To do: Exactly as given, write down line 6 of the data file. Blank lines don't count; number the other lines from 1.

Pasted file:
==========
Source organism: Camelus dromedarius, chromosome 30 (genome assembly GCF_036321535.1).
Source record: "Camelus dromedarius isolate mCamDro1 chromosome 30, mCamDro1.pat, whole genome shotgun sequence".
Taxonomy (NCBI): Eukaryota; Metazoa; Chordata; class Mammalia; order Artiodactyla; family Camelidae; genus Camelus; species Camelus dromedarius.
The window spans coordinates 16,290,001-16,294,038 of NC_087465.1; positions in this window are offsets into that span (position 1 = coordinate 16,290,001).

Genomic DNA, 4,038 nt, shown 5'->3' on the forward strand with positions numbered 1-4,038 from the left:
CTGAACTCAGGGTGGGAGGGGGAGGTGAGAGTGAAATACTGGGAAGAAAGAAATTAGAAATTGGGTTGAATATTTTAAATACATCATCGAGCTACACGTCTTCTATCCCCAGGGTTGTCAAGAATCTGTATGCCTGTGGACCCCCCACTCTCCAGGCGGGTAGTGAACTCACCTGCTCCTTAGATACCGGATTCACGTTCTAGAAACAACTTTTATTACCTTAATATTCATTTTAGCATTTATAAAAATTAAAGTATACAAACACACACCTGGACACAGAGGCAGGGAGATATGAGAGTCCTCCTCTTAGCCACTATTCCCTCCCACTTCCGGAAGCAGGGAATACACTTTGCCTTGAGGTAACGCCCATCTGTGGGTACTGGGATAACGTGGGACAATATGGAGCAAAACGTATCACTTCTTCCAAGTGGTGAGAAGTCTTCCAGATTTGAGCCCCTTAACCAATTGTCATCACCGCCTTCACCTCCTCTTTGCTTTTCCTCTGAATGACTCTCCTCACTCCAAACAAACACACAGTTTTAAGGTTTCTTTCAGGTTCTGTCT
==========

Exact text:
CTGAACTCAGGGTGGGAGGGGGAGGTGAGAGTGAAATACTGGGAAGAAAGAAATTAGAAATTGGGTTGAATATTTTAAATACATCATCGAGCTACACGTCTTCTATCCCCAGGGTTGTCAAGAATCTGTATGCCTGTGGACCCCCCACTCTCCAGGCGGGTAGTGAACTCACCTGCTCCTTAGATACCGGATTCACGTTCTAGAAACAACTTTTATTACCTTAATATTCATTTTAGCATTTATAAAAATTAAAGTATACAAACACACACCTGGACACAGAGGCAGGGAGATATGAGAGTCCTCCTCTTAGCCACTATTCCCTCCCACTTCCGGAAGCAGGGAATACACTTTGCCTTGAGGTAACGCCCATCTGTGGGTACTGGGATAACGTGGGACAATATGGAGCAAAACGTATCACTTCTTCCAAGTGGTGAGAAGTCTTCCAGATTTGAGCCCCTTAACCAATTGTCATCACCGCCTTCACCTCCTCTTTGCTTTTCCTCTGAATGACTCTCCTCACTCCAAACAAACACACAGTTTTAAGGTTTCTTTCAGGTTCTGTCT